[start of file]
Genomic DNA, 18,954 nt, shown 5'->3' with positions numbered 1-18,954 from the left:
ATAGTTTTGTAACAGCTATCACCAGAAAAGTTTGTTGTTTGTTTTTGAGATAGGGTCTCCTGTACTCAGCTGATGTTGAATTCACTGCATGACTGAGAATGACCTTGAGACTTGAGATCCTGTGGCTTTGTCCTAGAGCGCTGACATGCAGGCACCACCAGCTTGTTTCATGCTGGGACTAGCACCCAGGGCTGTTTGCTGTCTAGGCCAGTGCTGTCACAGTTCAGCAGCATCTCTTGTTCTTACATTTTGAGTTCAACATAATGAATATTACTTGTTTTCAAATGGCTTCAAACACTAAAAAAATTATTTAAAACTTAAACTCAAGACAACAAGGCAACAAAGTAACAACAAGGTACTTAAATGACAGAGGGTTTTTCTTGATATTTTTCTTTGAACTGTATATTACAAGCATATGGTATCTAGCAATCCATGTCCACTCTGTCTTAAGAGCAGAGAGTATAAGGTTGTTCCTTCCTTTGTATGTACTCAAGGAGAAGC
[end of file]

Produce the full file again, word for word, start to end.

Genomic DNA, 18,954 nt, shown 5'->3' with positions numbered 1-18,954 from the left:
ATAGTTTTGTAACAGCTATCACCAGAAAAGTTTGTTGTTTGTTTTTGAGATAGGGTCTCCTGTACTCAGCTGATGTTGAATTCACTGCATGACTGAGAATGACCTTGAGACTTGAGATCCTGTGGCTTTGTCCTAGAGCGCTGACATGCAGGCACCACCAGCTTGTTTCATGCTGGGACTAGCACCCAGGGCTGTTTGCTGTCTAGGCCAGTGCTGTCACAGTTCAGCAGCATCTCTTGTTCTTACATTTTGAGTTCAACATAATGAATATTACTTGTTTTCAAATGGCTTCAAACACTAAAAAAATTATTTAAAACTTAAACTCAAGACAACAAGGCAACAAAGTAACAACAAGGTACTTAAATGACAGAGGGTTTTTCTTGATATTTTTCTTTGAACTGTATATTACAAGCATATGGTATCTAGCAATCCATGTCCACTCTGTCTTAAGAGCAGAGAGTATAAGGTTGTTCCTTCCTTTGTATGTACTCAAGGAGAAGC